Emma Thompson Falls Over at Hand and Footprint Ceremony in Hollywood
Careful, Emma Thompson! The 54-year-old British actress fell over during her Hand and Footprint Ceremony at the TLC Chinese Theatre in Hollywood on Thursday, Nov. 7. After removing her hands and black high heels in the cement square, Thompson appeared to slip on the red carpet -- but kept on smiling.
After the apparent mishap, the Oscar winner appeared to theatrically sprawl out on the carpet. Fortunately, Thompson was wearing a modest, long black, white and red pattern dress for the occasion.
The actress may have just been overcome with emotion as well. Her Saving Mr. Banks costar Tom Hanks gave a touching speech before the ceremony. "We wish to convey the following message to Emma: Please, Emma, leave England," he said. "Come here. Live with us. Live amongst us. Los Angeles and Hollywood need your sense and sensibility. England, they don't appreciate you like we do. The U.K. can make no sense of your sensibility."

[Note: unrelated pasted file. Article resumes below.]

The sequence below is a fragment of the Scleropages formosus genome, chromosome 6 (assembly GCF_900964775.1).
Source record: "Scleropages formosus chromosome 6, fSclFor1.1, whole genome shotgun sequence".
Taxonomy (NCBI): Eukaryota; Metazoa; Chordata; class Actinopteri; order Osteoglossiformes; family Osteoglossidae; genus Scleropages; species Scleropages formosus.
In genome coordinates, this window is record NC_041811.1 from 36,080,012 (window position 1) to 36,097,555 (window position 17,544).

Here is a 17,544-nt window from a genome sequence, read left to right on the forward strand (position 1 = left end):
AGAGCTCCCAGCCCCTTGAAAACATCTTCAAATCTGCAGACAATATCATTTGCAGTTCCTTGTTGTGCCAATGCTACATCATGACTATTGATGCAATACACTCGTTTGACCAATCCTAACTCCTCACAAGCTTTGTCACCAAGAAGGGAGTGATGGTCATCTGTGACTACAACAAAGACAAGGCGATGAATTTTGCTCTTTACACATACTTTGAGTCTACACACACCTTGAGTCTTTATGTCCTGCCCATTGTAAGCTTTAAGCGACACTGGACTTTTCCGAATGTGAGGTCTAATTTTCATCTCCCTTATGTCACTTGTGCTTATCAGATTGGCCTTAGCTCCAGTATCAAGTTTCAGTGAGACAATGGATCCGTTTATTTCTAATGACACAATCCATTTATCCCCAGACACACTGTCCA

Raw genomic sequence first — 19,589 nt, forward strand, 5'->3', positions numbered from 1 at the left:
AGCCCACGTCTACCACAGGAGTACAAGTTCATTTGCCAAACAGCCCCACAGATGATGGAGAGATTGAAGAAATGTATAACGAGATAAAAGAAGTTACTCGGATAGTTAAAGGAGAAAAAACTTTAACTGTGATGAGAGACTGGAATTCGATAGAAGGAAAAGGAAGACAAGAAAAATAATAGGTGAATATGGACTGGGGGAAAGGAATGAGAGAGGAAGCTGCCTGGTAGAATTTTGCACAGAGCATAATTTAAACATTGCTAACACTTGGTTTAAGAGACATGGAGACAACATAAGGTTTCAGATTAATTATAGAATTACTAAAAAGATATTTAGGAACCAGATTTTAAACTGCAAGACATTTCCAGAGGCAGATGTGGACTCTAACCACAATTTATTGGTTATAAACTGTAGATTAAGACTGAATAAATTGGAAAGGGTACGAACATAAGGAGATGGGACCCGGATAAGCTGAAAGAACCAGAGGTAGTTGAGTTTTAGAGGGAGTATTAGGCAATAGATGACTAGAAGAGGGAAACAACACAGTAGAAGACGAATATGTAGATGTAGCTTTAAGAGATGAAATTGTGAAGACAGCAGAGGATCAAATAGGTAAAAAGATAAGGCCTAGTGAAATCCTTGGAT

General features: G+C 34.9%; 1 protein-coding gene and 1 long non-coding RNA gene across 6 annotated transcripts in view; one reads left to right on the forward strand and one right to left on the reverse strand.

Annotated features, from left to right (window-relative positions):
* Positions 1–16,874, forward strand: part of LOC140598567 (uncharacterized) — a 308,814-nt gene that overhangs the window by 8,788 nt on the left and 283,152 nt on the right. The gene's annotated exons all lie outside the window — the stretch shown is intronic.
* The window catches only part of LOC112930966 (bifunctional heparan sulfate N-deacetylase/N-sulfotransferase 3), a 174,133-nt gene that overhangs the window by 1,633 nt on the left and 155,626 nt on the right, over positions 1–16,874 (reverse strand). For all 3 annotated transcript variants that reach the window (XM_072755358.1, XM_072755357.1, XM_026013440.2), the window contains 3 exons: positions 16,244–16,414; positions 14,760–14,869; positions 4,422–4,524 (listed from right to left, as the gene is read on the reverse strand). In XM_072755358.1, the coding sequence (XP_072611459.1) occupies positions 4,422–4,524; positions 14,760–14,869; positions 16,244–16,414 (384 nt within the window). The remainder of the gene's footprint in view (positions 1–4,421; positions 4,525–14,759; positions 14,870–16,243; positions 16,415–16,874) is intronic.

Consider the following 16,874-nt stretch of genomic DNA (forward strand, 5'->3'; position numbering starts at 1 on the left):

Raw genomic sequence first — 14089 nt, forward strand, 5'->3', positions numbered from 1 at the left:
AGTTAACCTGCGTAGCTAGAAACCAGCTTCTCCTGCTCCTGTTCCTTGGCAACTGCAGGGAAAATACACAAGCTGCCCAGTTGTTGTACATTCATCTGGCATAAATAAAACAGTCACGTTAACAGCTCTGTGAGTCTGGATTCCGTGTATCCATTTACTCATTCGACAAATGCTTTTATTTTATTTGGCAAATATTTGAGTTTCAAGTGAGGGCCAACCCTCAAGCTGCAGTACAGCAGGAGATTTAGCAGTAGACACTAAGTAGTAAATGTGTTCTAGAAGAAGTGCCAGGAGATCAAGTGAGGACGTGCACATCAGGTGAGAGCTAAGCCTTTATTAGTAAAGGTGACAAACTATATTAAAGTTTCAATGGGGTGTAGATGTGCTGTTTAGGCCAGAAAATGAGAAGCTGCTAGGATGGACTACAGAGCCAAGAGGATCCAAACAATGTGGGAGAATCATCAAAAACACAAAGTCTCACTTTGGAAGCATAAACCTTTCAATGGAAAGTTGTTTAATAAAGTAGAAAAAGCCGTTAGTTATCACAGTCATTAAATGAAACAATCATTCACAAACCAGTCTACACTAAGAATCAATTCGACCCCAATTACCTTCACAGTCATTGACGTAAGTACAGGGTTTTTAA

An emotional Thompson then took the mic and said, "Saving Mr. Banks was one of the best experiences of my whole life and I shall never forget. And this shall insure that I will never forget it. I might have to sit in that cement rather than anything else . . . come on let's get on with it, I can't stand it a moment longer!" (Saving Mr. Banks tells the story of author P.L. Travers' (Thompson) and her negotiations with Walt Disney (Hanks) during the production for the adaptation of her novel, Mary Poppins.)
Credit: Amanda Edwards/WireImage.com
Afterward, Thompson joked to the Associated Press about touching the cement. "It was so funny. I had to throw the shoes away because they were all covered in cement," she said, adding, "But actually they bring towels and everything. It's really not bad.
She also told reporters at the Saving Mr. Banks premiere that same day that it was a "thrill" to honored.
"I came here at fourteen with my dad [Eric Thompson]. And he's long dead. And if you'd told me that one day I'd have my handprints here, I would not have in a thousand years believe it," she shared. "What's interesting about it is you come and it's all big and it's all of this. But the ceremony itself is oddly local. And there's something very charming about it because it's a deeply eccentric thing to do. They present you with this square of cement and you stand in it, put your hands in it, and sign it -- and it's such an odd thing to do."